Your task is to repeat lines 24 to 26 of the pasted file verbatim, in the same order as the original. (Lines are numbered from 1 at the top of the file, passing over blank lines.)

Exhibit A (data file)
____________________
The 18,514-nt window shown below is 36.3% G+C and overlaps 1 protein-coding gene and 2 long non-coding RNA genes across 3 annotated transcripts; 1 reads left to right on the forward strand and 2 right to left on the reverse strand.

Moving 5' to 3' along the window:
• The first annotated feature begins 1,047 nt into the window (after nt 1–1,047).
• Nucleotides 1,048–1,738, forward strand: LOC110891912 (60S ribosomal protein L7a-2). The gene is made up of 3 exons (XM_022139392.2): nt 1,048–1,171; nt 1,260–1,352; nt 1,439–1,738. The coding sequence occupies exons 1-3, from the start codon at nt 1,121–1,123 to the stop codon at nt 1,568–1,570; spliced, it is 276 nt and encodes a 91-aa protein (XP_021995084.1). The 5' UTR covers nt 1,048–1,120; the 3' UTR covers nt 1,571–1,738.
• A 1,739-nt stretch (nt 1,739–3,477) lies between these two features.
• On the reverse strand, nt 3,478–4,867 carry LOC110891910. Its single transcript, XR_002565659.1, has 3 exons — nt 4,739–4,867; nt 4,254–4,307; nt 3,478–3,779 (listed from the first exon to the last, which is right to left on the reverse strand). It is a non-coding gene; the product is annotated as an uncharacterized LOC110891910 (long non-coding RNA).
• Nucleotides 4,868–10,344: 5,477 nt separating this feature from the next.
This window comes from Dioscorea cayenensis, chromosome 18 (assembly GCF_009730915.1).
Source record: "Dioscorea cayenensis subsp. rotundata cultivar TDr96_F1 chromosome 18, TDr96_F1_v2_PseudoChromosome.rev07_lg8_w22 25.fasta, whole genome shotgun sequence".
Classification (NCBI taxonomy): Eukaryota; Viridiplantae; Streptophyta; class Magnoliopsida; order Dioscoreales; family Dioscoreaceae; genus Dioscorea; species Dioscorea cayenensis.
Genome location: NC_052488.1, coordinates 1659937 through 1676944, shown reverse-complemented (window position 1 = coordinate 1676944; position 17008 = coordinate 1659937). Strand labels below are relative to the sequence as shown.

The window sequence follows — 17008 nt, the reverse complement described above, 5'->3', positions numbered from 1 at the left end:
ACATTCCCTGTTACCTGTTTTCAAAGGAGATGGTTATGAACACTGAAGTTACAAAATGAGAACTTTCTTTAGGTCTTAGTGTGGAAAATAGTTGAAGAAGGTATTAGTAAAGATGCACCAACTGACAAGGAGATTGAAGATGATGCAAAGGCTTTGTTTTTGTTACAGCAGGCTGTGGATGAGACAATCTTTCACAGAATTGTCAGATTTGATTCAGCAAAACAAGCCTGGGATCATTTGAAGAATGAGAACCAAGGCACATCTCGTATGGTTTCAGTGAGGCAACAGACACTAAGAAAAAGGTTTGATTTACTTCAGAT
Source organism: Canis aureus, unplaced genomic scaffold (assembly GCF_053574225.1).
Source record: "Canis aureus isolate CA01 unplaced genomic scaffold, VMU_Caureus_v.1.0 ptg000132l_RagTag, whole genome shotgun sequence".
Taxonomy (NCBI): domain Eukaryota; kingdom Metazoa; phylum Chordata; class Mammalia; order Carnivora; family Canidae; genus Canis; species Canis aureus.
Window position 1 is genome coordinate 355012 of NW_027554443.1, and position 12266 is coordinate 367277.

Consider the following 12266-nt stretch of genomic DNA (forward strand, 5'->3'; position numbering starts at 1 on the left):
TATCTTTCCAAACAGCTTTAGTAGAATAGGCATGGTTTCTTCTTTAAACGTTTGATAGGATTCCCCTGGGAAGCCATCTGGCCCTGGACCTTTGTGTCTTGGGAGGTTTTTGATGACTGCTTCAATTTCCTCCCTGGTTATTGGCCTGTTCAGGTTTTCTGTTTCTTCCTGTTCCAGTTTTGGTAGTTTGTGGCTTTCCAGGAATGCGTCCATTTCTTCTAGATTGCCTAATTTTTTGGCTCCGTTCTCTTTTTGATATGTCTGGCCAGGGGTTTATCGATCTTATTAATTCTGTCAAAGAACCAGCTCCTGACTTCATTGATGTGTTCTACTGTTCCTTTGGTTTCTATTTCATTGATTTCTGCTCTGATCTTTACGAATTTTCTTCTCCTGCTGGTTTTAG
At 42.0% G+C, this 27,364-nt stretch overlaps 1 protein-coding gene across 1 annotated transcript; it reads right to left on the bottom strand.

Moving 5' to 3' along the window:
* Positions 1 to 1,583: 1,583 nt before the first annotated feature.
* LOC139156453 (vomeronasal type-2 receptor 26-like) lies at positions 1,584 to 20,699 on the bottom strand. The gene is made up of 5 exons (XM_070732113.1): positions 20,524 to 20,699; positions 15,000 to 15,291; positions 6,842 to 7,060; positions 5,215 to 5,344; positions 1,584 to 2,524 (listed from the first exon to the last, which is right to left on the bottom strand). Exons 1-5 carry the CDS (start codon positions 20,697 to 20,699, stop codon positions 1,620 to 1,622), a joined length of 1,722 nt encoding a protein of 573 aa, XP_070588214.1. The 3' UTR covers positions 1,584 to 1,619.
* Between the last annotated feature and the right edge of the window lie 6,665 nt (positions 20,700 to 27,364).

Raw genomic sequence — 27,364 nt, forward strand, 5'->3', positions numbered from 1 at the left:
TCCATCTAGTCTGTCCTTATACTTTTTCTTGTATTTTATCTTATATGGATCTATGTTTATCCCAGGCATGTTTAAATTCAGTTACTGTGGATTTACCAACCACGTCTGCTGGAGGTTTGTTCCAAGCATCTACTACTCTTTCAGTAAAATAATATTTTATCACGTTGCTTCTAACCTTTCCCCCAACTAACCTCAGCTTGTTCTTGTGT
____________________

* Between the last annotated feature and the right edge of the window lie 6,665 nt (positions 20,700 to 27,364).

Raw genomic sequence — 27,364 nt, forward strand, 5'->3', positions numbered from 1 at the left:
TCCATCTAGTCTGTCCTTATACTTTTTCTTGTATTTTATCTTATATGGATCTATGTTTATCCCAGGCATGTTTAAATTCAGTTACTGTGGATTTACCAACCACGTCTGCTGGAGGTTTGTTCCAAGCATCTACTACTCTTTCAGTAAAATAATATTTTATCACGTTGCTTCTAACCTTTCCCCCAACTAACCTCAGCTTGTTCTTGTGT